The 14 seats in danger for the Coalition in this analysis are Bass, Chisholm, Boothby, Braddon, Reid, Swan, Longman, Higgins, Leichhardt, Robertson, Casey, Dickson, Deakin and Brisbane.
The threat to the Coalition is greater, however, when the swings in each state are applied.
The Coalition won the last election with a primary vote of 41 per cent nationwide but had support from 34 per cent in the three Resolve surveys from January to early April.
The Coalition primary vote has also suffered in South Australia, falling from 41 per cent at the last election to 34 per cent in the new quarterly analysis, in a sign the government could struggle to hold the key marginal seat of Boothby in the Adelaide suburbs.
The significant blows to the Coalition have also been seen in NSW, down from 43 per cent at the election to 36 per cent in the three surveys this year, and Victoria, down from 39 per cent to 32 per cent on the same comparison.
Morrison goes into the campaign with a $7.1 billion regional funding package in the federal budget to commit to major projects outside Sydney and Melbourne in the hope of seizing ground from Labor.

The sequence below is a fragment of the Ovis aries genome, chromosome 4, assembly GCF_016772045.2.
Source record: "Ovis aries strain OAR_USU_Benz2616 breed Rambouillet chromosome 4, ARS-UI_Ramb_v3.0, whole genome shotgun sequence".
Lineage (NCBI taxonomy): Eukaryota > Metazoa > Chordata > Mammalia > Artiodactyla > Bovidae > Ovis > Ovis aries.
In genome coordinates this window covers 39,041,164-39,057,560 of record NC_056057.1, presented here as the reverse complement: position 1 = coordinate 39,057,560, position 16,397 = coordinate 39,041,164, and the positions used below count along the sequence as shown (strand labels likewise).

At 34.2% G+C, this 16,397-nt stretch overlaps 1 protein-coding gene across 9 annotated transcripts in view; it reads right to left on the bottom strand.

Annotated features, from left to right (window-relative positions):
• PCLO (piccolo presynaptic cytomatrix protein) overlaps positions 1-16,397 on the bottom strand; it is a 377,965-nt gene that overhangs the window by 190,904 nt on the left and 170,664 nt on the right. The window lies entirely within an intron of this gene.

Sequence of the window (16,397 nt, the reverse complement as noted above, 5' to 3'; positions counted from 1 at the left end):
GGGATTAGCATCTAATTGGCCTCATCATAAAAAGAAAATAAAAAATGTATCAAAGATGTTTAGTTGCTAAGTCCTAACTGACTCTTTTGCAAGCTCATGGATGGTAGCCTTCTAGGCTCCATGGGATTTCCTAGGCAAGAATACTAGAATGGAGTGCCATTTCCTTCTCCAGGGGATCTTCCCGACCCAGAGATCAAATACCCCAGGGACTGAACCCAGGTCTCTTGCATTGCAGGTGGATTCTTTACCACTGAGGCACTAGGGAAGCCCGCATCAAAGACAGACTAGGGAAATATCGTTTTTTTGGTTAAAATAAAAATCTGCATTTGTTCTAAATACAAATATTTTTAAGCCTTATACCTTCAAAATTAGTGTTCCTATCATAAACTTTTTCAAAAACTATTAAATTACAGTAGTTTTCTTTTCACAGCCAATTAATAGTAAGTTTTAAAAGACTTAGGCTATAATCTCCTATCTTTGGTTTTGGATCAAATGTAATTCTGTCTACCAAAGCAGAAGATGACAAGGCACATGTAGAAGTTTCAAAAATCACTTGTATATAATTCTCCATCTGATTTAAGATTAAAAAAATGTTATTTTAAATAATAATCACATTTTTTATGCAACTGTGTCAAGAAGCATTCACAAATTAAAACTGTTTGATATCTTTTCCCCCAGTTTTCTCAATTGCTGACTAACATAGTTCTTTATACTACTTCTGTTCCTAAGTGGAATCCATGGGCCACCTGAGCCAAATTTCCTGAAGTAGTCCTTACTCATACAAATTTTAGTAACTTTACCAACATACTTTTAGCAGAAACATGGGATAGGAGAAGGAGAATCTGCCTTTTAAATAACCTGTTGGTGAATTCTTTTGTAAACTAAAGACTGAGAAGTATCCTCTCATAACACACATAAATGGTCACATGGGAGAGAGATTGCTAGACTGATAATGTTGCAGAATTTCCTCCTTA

With Labor insiders confident of gaining ground in key seats around Perth, the Resolve Political Monitor quarterly analysis suggests there are good reasons for the party’s ambition in taking seats from the Liberals in the west.
Labor has lifted its national primary vote from 33 per cent at the last election to 36 per cent in the new Resolve quarterly analysis, but the changes in NSW (up from 35 to 36 per cent) and Victoria (down from 37 to 36 per cent) are within the margin of error.
While the Labor primary vote in Queensland is lower than the party’s support in other states, it has risen from 27 per cent at the election to 31 per cent in the quarterly analysis in a trend that could help the party win at least one seat if matched at the election.
Labor is targeting the northern Brisbane seat of Longman, held by the Liberal National Party by 3.3 per cent, as well as the northern Queensland seat of Leichhardt, held by the LNP by 4.2 per cent.